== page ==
12/2/2017 – Andrew Buthorn Funeral

Bill, Nancy, Jess, all the aunties and uncles, cousins, nieces and nephews and family – we love you and are with you this morning. Thank you for having shared the gift of Andrew with us.

To all of Andrew’s friends, colleagues and to all the parishioners – the Buthorn’s extended family – thank you for your presence here. It is both a tribute to Andrew as well as a comfort for us all that is so needed at this moment.

At a funeral in the Catholic Church, we gather to pray for the deceased, for Andrew, lifting him up to the Lord, praying him into heaven, into the loving embrace of Jesus.

Yet our focus is not so much on Andrew as it is on what God has done in, with, through and for Andrew in his life. So I wish to offer a few simple, inadequate thoughts that I hope will help us at this time of loss. Near the end of our liturgy, Mike McCarty, Andrew’s uncle and Godfather at his baptism, will offer reflections that Bill wrote about Andrew on behalf of the family.

I want to set the context for a quote that will anchor my reflections. Jesus is with his closest, most intimate friends on the most holy of nights for the Jewish people. They were celebrating the Passover, remembering their liberation from slavery in Egypt to freedom.

It was on this night of celebration and remembrance when one of those closest companions of Jesus would betray him and set in motion the unfolding of his trial, his suffering, his passion and his death. Jesus knew what would happen as he said to Judas at table with him, “Do what you must.” Judas then leaves the meal and John writes in the gospel, “And it was night.” Judas goes into the darkness, into evil.

He is now alone with the eleven, “And Jesus said to them, ‘Do not let your hearts be troubled. You have faith in God, have faith also in me.’”

Well, our hearts are troubled. Our hearts are numb, grief stricken, hurting, confused, grieving.

Nancy, Bill, Jess – there is no way we can understand or feel what you have been experiencing this past week. Your pain and suffering are uniquely yours and we can only in some incomplete and inadequate way share in it with you as we too feel and grapple with the shock, horror, loss and pain. As inadequate as it must seem to you at times, we simply offer the gift of our prayerful presence as you walk this journey.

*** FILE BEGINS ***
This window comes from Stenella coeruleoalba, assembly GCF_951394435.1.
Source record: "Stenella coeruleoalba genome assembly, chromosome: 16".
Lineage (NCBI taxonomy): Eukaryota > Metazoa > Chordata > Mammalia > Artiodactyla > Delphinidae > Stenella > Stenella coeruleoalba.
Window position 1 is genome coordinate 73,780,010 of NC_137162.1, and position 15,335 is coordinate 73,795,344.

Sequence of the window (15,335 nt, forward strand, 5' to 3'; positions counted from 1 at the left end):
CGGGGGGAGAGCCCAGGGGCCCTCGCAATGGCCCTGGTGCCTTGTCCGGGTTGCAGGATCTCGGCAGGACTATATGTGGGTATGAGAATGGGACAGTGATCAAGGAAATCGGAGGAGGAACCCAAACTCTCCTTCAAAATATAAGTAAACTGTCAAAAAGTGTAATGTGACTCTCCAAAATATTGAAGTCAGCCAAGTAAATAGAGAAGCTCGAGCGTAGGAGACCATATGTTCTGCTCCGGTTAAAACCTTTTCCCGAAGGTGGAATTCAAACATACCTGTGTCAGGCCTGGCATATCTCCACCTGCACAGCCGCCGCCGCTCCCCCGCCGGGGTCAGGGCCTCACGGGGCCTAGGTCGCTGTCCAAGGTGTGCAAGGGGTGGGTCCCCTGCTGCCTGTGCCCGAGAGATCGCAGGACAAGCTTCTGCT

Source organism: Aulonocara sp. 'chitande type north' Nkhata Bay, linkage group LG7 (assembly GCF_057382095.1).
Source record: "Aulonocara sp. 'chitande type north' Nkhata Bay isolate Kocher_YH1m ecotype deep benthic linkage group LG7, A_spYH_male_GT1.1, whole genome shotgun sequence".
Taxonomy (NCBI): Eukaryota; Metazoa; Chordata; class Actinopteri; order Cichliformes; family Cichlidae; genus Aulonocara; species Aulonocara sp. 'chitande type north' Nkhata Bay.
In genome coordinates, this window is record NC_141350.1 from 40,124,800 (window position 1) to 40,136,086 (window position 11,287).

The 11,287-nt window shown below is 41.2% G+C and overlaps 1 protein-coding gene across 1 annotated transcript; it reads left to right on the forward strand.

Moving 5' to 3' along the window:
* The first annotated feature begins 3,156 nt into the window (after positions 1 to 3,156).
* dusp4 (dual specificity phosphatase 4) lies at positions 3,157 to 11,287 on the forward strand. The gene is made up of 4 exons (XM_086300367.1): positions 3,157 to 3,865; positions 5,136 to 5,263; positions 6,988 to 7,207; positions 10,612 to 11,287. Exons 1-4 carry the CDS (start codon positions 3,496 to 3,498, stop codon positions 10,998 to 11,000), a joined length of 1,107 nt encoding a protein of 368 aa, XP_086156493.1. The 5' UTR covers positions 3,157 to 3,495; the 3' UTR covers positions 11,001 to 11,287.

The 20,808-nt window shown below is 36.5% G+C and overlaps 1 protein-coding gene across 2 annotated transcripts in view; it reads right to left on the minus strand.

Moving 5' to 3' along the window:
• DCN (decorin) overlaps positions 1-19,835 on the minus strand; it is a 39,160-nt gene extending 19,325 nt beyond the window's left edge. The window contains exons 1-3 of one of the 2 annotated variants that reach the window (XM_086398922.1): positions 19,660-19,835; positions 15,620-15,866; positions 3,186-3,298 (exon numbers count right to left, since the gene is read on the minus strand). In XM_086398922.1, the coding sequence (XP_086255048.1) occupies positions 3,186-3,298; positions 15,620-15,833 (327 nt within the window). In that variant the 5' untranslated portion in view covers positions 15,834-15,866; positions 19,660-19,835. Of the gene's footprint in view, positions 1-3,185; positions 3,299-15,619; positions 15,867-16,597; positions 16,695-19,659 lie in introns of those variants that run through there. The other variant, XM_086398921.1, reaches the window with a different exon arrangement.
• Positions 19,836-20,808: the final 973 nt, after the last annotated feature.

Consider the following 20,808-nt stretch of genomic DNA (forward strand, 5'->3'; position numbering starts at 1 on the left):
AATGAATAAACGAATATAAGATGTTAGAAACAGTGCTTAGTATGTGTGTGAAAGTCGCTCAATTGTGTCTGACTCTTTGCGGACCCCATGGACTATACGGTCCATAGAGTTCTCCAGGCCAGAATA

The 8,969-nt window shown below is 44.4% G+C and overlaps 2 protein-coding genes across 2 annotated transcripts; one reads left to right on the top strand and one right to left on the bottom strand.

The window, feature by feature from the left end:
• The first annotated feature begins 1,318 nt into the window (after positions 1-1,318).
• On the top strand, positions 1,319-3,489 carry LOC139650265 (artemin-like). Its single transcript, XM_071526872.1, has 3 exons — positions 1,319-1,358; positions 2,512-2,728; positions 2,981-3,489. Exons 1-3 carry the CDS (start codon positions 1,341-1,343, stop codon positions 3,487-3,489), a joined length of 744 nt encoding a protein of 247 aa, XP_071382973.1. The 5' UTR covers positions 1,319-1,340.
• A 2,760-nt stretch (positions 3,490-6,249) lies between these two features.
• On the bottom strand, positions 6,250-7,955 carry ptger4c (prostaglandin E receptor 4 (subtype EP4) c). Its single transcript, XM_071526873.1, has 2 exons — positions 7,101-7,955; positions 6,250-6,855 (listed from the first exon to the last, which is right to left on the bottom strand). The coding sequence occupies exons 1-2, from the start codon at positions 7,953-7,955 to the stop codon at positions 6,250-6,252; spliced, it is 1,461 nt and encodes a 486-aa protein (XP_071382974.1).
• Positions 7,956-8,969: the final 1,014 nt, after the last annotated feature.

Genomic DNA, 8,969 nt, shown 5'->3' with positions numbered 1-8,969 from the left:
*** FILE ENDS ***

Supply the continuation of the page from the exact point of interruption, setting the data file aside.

“And Jesus said, ‘Do not let your hearts be troubled. You have faith in God, have faith also in me.’” Jesus is asking them to believe in what he is going to tell them because he wants to offer them hope in the midst of seeming disaster and hopelessness.

“Believe me when I tell you that in my Father’s house there are many dwelling places. I have prepared a place for you – for Andrew – and I will come back again and take you – take Andrew – to myself so that where I am you also may be.”

This is why we are here, at Saint Michael Catholic Church, the Church where Andrew was baptized into Christ’s death so that he might also share Christ’s resurrection. We are here because we believe that death is not the end; that evil does not triumph in the end; and that this meager existence of your lives – as wonderful and awesome as it can be – is not the final note.

We gather in faith to pray for Andrew knowing and feeling deeply those opening words of our first reading:

“My soul is deprived of peace, I have forgotten what happiness is:

I tell myself my future is lost, all that I hoped for from the Lord.

Remembering it over and over leaves my soul downcast within me.”

Yes we are there. Yes we feel the sorrow, anger, pain and loss. Yet we are not overcome, crushed and defeated. Why? Because, as the reading continues,

“I will call this to mind, as my reason to hope:

The favors of the Lord are not exhausted, his mercies are not spent;

They are renewed each morning, so great is God’s faithfulness.

My portion is the Lord, says my soul; therefore I will hope in my God.”

Jesus said to his closest friends – and says to us – “Have faith in me. Look to me. Trust in me. Cling to me. Come to me, you who are weary and heavily burdened. Bring to me your beloved son Andrew, your brother and friend. Offer to me your broken hearts and weary souls. I, I will give you rest.”